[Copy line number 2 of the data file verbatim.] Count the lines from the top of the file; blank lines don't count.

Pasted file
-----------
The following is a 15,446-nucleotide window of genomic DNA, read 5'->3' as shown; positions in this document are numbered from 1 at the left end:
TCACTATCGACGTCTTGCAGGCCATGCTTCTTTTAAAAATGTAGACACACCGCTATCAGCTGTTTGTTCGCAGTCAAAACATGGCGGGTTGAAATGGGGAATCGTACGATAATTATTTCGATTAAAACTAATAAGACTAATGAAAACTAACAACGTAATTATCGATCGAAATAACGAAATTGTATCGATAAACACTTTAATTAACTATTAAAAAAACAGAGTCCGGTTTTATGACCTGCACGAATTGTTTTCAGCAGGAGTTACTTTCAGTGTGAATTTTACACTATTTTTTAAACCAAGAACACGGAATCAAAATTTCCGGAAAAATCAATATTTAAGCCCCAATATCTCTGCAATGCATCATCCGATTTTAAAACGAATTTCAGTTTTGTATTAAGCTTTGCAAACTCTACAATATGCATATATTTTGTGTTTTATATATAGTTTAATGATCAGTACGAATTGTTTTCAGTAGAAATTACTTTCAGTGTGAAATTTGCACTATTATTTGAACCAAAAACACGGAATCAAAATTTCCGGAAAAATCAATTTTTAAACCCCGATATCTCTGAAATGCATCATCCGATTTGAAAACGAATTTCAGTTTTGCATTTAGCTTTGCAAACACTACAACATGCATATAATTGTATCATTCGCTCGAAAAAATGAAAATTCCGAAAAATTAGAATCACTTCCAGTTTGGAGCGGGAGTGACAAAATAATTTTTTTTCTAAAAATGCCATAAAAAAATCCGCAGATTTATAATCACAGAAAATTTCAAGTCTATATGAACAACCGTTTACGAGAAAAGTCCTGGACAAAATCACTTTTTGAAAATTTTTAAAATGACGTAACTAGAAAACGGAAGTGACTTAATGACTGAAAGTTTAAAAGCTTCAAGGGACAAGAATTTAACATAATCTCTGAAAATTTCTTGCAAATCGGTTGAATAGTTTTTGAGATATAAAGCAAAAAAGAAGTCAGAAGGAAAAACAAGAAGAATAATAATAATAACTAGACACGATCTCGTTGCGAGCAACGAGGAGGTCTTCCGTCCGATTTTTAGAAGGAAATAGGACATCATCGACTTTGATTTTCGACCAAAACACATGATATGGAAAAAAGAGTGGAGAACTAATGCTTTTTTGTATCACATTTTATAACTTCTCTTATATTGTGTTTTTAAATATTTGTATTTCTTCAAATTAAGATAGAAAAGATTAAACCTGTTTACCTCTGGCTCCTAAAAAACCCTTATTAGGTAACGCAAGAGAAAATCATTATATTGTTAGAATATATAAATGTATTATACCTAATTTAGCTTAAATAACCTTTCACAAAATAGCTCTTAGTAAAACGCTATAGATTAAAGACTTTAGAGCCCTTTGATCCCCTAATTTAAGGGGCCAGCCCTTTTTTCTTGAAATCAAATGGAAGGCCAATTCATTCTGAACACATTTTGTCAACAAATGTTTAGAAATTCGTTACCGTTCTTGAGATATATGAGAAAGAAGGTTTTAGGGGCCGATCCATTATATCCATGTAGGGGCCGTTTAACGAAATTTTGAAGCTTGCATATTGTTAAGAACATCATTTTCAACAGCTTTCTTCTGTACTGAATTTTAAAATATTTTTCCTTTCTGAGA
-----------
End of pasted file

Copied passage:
TCACTATCGACGTCTTGCAGGCCATGCTTCTTTTAAAAATGTAGACACACCGCTATCAGCTGTTTGTTCGCAGTCAAAACATGGCGGGTTGAAATGGGGAATCGTACGATAATTATTTCGATTAAAACTAATAAGACTAATGAAAACTAACAACGTAATTATCGATCGAAATAACGAAATTGTATCGATAAACACTTTAATTAACTATTAAAAAAACAGAGTCCGGTTTTATGACCTGCACGAATTGTTTTCAGCAGGAGTTACTTTCAGTGTGAATTTTACACTATTTTTTAAACCAAGAACACGGAATCAAAATTTCCGGAAAAATCAATATTTAAGCCCCAATATCTCTGCAATGCATCATCCGATTTTAAAACGAATTTCAGTTTTGTATTAAGCTTTGCAAACTCTACAATATGCATATATTTTGTGTTTTATATATAGTTTAATGATCAGTACGAATTGTTTTCAGTAGAAATTACTTTCAGTGTGAAATTTGCACTATTATTTGAACCAAAAACACGGAATCAAAATTTCCGGAAAAATCAATTTTTAAACCCCGATATCTCTGAAATGCATCATCCGATTTGAAAACGAATTTCAGTTTTGCATTTAGCTTTGCAAACACTACAACATGCATATAATTGTATCATTCGCTCGAAAAAATGAAAATTCCGAAAAATTAGAATCACTTCCAGTTTGGAGCGGGAGTGACAAAATAATTTTTTTTCTAAAAATGCCATAAAAAAATCCGCAGATTTATAATCACAGAAAATTTCAAGTCTATATGAACAACCGTTTACGAGAAAAGTCCTGGACAAAATCACTTTTTGAAAATTTTTAAAATGACGTAACTAGAAAACGGAAGTGACTTAATGACTGAAAGTTTAAAAGCTTCAAGGGACAAGAATTTAACATAATCTCTGAAAATTTCTTGCAAATCGGTTGAATAGTTTTTGAGATATAAAGCAAAAAAGAAGTCAGAAGGAAAAACAAGAAGAATAATAATAATAACTAGACACGATCTCGTTGCGAGCAACGAGGAGGTCTTCCGTCCGATTTTTAGAAGGAAATAGGACATCATCGACTTTGATTTTCGACCAAAACACATGATATGGAAAAAAGAGTGGAGAACTAATGCTTTTTTGTATCACATTTTATAACTTCTCTTATATTGTGTTTTTAAATATTTGTATTTCTTCAAATTAAGATAGAAAAGATTAAACCTGTTTACCTCTGGCTCCTAAAAAACCCTTATTAGGTAACGCAAGAGAAAATCATTATATTGTTAGAATATATAAATGTATTATACCTAATTTAGCTTAAATAACCTTTCACAAAATAGCTCTTAGTAAAACGCTATAGATTAAAGACTTTAGAGCCCTTTGATCCCCTAATTTAAGGGGCCAGCCCTTTTTTCTTGAAATCAAATGGAAGGCCAATTCATTCTGAACACATTTTGTCAACAAATGTTTAGAAATTCGTTACCGTTCTTGAGATATATGAGAAAGAAGGTTTTAGGGGCCGATCCATTATATCCATGTAGGGGCCGTTTAACGAAATTTTGAAGCTTGCATATTGTTAAGAACATCATTTTCAACAGCTTTCTTCTGTACTGAATTTTAAAATATTTTTCCTTTCTGAGA